From the Hunger Games to Andrew Lloyd Webber Children of the New Forest is unlike anything else

BYMT is excited to present their brand-new musical adaptation Children of the New Forest.

Children of the New Forest is a musical adaptation for a new generation brought to life by Writer Caroline Wigmore and Composer Jen Green, together they have written and composed a contemporary, dark and atmospheric peice of music theatre. Hear all about the making of the musical from this creative duo as Caroline and Jen discuss their process and their shared creativity. You can also pick up some helpful tips from the experts on 'how to' write a musical! More below.

What is the main message in the story?

This show is about war and the impact it has on ordinary people's lives - whether they're living in 17th century England, the current day, or the future. How would we react if we were born into a different time or place? Would we live up to the high standards that we hold fictional characters to? This is especially potent in today’s society.

What influenced your work on this show?

Not what people would expect, but the genre of science fiction has been a huge inspiration of this production; especially in the development of the world of the show. Some books and movies that have inspired this world are Suzanne Collins’ The Hunger Games, Veronica Roth’s Divergent series and the sci-fi classics including Joe Haldeman’s The Forever War. In terms of the musicality, the creative team have deliberately chosen to give this show a ‘folk rock’ sound. Inspirations have been drawn from a wide variety of artists ranging from Duncan Sheik and Andrew Lloyd Webber to Bob Dylan and Jimmy Eat World.

Jen Green:

“I'm really looking forward to working with everyone! This is the premiere of the show, and a fantastic opportunity to get involved in shaping the characters and the musical feel of the show - we can't wait to bring it to life."




How long does it take to write a musical?

"Usually it takes years (sometimes a lot of years). That doesn't mean that we are working exclusively on a single show, though. Many writers have multiple shows in progress at the same time, and will put one show on pause because of a commission for another show."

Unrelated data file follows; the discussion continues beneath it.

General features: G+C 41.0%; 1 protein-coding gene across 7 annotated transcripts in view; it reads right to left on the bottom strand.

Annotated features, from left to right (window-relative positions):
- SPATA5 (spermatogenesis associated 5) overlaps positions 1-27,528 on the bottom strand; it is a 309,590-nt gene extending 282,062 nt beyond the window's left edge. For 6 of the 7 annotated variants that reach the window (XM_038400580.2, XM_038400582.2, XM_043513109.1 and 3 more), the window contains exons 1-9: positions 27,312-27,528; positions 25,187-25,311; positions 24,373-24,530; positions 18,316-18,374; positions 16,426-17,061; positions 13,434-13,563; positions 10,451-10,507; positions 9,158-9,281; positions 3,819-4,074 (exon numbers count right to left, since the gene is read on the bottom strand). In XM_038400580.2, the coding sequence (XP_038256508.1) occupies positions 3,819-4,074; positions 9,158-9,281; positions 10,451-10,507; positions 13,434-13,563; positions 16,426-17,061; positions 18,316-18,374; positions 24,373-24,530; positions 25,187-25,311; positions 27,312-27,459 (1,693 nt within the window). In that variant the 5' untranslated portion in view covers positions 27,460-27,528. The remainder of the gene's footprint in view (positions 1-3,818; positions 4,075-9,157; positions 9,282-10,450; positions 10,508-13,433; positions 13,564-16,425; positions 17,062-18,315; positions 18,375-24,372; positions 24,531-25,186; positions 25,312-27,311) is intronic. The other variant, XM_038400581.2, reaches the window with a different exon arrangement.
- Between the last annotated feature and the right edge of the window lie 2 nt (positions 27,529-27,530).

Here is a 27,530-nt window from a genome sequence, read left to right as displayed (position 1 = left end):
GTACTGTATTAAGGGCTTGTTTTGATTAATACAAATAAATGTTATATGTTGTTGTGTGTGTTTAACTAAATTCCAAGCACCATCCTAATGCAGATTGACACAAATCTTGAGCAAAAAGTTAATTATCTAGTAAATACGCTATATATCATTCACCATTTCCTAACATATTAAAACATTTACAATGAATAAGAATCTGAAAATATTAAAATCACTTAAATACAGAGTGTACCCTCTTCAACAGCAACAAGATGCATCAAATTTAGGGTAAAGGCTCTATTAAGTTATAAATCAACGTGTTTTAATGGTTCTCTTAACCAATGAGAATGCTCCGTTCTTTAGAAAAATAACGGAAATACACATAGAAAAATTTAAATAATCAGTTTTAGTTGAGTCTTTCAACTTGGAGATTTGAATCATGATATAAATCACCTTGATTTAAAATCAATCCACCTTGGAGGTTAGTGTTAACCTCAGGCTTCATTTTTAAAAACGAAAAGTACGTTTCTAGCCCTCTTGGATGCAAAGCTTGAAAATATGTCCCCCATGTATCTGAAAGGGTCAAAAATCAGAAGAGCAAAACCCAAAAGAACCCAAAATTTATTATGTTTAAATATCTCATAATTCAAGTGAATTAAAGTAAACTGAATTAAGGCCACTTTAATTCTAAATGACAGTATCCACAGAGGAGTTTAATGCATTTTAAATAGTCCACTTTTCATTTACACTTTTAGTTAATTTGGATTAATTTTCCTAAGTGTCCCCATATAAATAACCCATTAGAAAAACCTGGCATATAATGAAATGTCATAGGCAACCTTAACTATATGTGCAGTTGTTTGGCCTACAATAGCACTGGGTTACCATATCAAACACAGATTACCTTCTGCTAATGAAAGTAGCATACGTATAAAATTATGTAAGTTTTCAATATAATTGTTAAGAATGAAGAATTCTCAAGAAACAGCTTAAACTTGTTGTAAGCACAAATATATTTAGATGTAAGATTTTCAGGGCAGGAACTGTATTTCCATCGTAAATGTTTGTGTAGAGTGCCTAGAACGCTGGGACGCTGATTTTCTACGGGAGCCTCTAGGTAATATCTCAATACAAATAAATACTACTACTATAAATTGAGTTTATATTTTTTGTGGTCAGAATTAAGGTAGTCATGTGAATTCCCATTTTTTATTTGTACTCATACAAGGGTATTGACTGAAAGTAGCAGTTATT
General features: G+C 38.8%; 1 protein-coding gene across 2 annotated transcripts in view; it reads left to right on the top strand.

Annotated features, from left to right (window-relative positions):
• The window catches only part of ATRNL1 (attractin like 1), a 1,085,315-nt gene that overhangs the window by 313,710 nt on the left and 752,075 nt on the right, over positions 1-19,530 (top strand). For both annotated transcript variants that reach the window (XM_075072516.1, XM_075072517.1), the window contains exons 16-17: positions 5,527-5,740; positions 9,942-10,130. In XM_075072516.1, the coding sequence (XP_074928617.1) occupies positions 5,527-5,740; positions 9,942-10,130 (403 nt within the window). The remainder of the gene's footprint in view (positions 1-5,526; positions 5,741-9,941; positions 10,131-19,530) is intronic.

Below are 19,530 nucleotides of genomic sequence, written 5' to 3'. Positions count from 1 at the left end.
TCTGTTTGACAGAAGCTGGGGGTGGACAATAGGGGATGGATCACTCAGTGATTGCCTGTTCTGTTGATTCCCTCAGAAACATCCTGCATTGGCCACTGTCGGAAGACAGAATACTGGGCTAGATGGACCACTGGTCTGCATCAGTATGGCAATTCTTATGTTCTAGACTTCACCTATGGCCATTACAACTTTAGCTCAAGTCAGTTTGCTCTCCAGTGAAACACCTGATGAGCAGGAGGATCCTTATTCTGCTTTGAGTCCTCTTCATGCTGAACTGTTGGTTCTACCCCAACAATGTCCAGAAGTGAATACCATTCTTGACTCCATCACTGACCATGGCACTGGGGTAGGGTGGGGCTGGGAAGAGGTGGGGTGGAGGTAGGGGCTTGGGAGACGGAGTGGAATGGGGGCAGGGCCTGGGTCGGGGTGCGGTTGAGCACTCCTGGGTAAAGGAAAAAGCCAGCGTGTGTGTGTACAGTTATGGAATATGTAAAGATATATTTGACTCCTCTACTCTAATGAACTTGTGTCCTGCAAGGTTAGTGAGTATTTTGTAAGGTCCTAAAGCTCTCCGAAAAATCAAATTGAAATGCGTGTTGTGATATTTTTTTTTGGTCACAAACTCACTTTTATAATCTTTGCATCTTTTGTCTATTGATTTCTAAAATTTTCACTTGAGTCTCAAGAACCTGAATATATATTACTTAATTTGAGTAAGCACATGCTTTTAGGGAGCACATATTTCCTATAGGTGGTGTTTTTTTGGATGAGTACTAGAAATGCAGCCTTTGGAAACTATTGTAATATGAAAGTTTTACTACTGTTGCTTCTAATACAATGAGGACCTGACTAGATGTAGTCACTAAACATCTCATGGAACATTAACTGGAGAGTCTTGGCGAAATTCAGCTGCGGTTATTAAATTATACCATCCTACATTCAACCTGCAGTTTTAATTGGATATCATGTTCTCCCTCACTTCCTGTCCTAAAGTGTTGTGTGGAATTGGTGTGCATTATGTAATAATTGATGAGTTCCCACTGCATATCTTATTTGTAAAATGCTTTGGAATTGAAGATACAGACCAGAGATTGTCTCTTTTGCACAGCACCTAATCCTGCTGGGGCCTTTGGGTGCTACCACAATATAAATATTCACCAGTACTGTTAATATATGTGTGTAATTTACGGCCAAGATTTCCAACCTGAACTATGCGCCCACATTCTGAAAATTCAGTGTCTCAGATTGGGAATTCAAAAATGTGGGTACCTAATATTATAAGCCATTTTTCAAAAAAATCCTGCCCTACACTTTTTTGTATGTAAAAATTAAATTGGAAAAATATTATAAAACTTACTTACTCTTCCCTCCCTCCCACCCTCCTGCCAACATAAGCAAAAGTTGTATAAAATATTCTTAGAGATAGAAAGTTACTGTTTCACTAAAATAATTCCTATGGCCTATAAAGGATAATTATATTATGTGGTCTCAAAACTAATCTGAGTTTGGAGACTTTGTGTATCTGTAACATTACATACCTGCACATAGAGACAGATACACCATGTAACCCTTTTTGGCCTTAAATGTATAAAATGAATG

Do you ever fight with your writing partner?

"Ha. No, but we sometimes have different opinions. Usually if we can't settle on something, we try it out in a reading or on stage.  Simply telling another writer that you don't like what they have written isn't helpful - If you don't believe they have made the best choice, it is best to respectfully explain why, and also to offer another idea."


How do you pick stories to tell on stage?

"We look at stories that excite us. Excitement isn't enough though, there needs to be a reason why the characters are singing - otherwise the story might be better suited as a play, film or book. Ambitious central characters who go through some sort of major change is another thing we look for."

If I want to write a script, where do I start?

"Pick a short story with a clear beginning, middle and end.
A story can be as short as once scene.
Decide who your central characters are and start with few characters, perhaps 2 or 3, and make sure they are very different from each other.
Demonstrate what makes the characters different from the other characters through action: for example if your character has a bad temper, put them in a situation where the audience can see what makes them lose their temper, and how the other characters feel about it."

If I want to write a song, where do I start?

"Musical theatre songs often use a structure which is called AABA. It means that the song starts with a musical verse (A), and then the verse repeats (A) with perhaps a slight variation. Then a different musical idea - often called the bridge - is introduced (B) and then the verse (A) repeats. This is a fantastic structure for developing a character's emotional journey. There are plenty of exceptions that don't follow this rule though! Experiment with taking your favourite musical theatre song, analysing its structure, and then using that as a starting point for your own song."



Book & Lyrics – Caroline Wigmore: Caroline Wigmore is a London based musical theatre writer and composer originally from Minnesota. She holds a BA in Musical Theatre Writing from the University of Minnesota and a MA in Musical Theatre Writing from University of London, Goldsmiths. She has a particular interest in folklore, classic literature and historical pieces. The Van Winkle concept recording, which was released under SimG Productions, was nominated for Best New Concept Album 2014 by Broadway World.


Music – Jen Green: Jen is a composer, orchestrator and arranger. She has written extensively for theatre and musical theatre and regularly writes with Caroline Wigmore. Their shows include The Legend of White Bear Lake (BYMT 2016), The Bachelor Girls (BYMT 2015, Weston College 2016) and Van Winkle - a folk musical (S&S finalist 2014).

The Children of the New Forest | 26 – 27 August | Barbican Theatre, Plymouth | Booking
Saturday: 2.30pm & 7.30pm | Sunday: 2pm
Tickets: £12 / £10 / £40 families (2 adults & 2 children)


BYMT - Children of the New Forest